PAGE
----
- How to get information on systems and policies to the NTs early enough, including what may be useful reminders of what may seem common sense?
- How to support information with explanations, when necessary?
- How best to provide information to NTs who are faced with additional challenges?
3) Navigating social relations
One clear message is that the more quickly the authority and school act the better.
‘I was still on my third placement [as a student teacher] when I found out what school I was at. I thought they were really well organised with that, so whatever they are doing there they need to keep doing it.’ (Haddon)
And prompt action by the school can get social relations off to a good start.
‘… it was good and certainly I mean the PT from my department was phoning me you know minutes, practically minutes, after I had opened the letter telling me I was coming here. So they were really on the ball.’ (William)
Here is another example where the authority and school worked together.
‘… I think I spoke to Mary Chalmers first of all who’s our coordinator for Morningside [council] and she was very positive about it, like, “Oh I’m sending you to a great place and you are going to love it.” …and then she straight away… suggested I call him and I actually spoke to Darren and he arranged for me to come through… and I came into visit and sort of set out what was going to happen next.’ (Lizzie)
Getting the welcome right
The welcoming process can be patchy.
‘I have worked in retail and I have had jobs where I was the first point of contact with people… but I just didn’t feel welcomed by certain people in this school.’ (Katrina)
Katrina gives an example.
‘I had this form class and the amount of people who have come into my class and spoken to the kids and gone back out again and I have had to say, “Excuse me, Nicole, who was that man?”’ (Katrina)
One reason for this apparent rudeness may be that even established teachers are a little shy of new faces.
‘… there seems to be an issue a bit in schools where once people know you they will talk to you but when you are new they don’t talk to you.’ (Aaron)
However, there may be issues of status involved in Katrina’s example that we will return to below. Meanwhile, shyness of both existing staff and NTs, along with the next issue, may need some proactive steps to promote feeling welcomed. In the first article, we discussed how the benefits of a school tour could be lost and a ‘refresher’ required. A similar issue arises here.
‘… Jamie took us round, before the holidays… and introduced us to all the senior management team, guidance staff, principal teachers of every department and that was before the holidays, so, I don’t know, you are meeting so many new faces.’ (Gordon)
‘Maureen did that when I came back, she walked me down and she told me loads and loads of people and when we got to the end she said, “Who can you remember?” and Brian the janitor was the only name that stood out and that was the first person I had met.’ (Beatrice).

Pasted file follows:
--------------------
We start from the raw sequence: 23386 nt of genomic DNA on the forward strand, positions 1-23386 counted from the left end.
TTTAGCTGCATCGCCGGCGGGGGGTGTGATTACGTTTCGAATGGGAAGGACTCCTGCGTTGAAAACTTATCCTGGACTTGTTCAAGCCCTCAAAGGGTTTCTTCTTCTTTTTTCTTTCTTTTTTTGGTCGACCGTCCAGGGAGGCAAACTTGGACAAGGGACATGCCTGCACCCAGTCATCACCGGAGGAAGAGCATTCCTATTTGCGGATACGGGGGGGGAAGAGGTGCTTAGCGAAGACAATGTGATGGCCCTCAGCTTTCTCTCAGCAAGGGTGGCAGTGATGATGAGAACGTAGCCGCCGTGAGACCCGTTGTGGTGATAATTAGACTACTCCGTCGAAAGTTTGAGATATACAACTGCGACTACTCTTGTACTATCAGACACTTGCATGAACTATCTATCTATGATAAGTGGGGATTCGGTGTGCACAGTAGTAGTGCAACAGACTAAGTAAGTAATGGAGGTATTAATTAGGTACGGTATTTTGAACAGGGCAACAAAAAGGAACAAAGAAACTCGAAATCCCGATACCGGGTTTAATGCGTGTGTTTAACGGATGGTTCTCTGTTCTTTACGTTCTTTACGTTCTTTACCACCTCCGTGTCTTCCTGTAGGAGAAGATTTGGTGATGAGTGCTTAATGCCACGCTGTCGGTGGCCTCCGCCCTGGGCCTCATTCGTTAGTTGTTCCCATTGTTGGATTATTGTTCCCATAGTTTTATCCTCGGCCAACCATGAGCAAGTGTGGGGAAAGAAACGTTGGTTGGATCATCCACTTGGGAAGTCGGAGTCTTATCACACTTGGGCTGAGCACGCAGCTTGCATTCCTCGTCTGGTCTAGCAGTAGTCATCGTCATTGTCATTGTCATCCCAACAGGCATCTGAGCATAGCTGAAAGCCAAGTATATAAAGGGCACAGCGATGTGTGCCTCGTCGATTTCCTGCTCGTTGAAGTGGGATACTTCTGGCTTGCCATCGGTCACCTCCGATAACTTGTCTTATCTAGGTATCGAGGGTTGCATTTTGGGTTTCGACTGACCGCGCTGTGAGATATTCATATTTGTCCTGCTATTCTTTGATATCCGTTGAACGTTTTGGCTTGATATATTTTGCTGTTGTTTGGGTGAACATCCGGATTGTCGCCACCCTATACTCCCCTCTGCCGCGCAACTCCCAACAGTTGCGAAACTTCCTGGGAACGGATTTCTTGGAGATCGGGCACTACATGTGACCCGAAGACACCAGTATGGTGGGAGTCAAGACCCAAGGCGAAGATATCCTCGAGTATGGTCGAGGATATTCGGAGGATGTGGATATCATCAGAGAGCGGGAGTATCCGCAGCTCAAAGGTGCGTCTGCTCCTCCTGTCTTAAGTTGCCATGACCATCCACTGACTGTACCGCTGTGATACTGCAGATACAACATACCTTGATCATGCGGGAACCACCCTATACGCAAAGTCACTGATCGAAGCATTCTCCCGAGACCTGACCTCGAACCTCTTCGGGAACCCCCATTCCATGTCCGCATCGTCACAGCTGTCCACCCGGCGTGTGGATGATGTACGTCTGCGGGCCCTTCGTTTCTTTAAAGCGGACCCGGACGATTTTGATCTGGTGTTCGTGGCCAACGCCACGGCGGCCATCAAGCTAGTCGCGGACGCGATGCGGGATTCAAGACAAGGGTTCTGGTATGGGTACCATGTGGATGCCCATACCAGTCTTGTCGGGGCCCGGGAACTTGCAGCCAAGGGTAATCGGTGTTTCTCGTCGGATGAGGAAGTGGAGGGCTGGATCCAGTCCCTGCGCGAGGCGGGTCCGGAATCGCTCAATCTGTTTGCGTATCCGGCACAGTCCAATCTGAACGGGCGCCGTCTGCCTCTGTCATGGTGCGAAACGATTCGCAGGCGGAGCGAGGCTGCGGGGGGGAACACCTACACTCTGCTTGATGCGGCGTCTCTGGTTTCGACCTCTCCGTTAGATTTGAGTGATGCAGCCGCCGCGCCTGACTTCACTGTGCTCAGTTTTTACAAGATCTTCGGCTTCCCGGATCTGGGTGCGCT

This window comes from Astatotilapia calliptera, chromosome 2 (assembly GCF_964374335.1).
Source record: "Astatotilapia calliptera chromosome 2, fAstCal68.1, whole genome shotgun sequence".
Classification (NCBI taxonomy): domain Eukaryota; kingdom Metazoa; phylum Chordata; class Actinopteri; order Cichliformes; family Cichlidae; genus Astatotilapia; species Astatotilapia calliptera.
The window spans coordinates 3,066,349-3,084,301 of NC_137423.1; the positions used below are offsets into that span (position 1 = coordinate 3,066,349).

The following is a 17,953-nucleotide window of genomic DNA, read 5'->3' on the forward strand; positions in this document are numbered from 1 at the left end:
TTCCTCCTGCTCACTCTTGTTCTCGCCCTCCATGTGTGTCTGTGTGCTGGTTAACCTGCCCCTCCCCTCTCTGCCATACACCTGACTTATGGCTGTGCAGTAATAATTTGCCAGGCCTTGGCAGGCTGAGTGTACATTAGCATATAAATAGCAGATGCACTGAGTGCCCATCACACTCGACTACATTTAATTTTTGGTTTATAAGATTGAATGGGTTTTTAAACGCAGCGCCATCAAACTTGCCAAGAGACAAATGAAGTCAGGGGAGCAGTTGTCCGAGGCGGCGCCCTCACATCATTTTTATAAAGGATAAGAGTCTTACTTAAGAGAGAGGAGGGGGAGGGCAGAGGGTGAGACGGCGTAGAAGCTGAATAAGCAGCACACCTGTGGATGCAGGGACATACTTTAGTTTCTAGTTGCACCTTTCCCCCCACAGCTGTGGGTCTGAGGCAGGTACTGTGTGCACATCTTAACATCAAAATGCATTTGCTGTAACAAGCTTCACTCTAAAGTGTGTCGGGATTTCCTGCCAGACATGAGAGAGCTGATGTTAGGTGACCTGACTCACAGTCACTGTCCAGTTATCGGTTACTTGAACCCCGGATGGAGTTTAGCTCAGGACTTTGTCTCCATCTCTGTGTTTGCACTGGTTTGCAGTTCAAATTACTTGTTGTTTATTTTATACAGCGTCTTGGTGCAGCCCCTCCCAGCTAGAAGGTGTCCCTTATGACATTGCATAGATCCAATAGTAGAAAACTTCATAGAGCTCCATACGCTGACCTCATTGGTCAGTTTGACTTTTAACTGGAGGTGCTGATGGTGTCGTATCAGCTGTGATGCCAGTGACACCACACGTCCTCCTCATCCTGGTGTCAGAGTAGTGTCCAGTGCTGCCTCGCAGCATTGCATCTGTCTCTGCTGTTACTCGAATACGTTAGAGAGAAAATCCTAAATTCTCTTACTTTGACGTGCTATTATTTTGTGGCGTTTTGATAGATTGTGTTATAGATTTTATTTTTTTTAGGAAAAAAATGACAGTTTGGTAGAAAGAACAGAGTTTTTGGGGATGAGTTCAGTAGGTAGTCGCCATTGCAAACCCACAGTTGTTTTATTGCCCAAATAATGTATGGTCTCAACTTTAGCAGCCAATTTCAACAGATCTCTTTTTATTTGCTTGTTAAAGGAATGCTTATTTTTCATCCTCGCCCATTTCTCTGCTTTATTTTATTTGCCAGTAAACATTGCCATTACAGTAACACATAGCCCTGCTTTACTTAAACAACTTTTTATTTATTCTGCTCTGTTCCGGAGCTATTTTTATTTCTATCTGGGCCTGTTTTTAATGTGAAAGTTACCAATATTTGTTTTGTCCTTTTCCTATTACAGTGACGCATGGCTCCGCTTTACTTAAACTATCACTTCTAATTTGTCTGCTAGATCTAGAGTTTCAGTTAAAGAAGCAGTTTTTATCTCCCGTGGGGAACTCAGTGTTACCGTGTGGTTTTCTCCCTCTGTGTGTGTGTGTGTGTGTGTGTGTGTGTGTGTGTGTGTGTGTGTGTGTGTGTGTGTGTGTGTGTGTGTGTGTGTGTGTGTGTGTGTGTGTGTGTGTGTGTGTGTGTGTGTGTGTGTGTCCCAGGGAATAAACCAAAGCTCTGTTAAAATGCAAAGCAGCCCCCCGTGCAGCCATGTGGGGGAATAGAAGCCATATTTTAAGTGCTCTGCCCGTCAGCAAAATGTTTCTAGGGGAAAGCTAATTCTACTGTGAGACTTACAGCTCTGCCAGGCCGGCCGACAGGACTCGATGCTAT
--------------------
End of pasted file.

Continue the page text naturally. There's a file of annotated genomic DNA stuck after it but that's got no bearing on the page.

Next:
One way round both staff reticence and ‘the sea of faces’ might be to organise occasions, perhaps over the first few months, when new teachers and different groups of staff can meet, say for a cup of coffee, and get to know each other a little better.
Some schools, through the approachability of their staff, seem to be able to open up formal pathways.
‘I find that with the heads and the deputies that they always [say] when they pass you or whatever, “How are you doing? How are things going?” And I feel that although with some heads and deputies you just say, “Oh fine, yes,”… they are very approachable and you could say something along the lines of, “Well can I speak to you about something…”’ (Haddon)
As they did when talking about systems and policies, NTs here emphasised how they appreciated the freedom to ask what might seem to be trivial questions of staff at various levels.
A question of status?
However, status was an issue for many NTs. In the current Scottish induction scheme, with its extra support and reduced timetable for NTs, they are marked as something different. One PT seems to have anticipated this.
‘… he said, “This is the last time that I will refer to you as ‘probationers’. In my department, you are just teachers, the same as everybody else.” And he never has, he never says the word “probationer”.’ (Wendy)
However, for others their status of not being permanent members of staff is to the fore. Did the visitors to Katrina’s form class think that she was not worth acknowledging? In the following example, two NTs (Gavin and Katie) in the same department were victims of historical circumstances that affected both their social relations and their delivery of lessons.
‘One thing that we constantly get reminded of is, “remember we have got to take your classes over again next year” because they had a bad experience of a probationer last year… so we want you to teach them the way we want rather than you teaching in your teaching styles.’ (Gavin)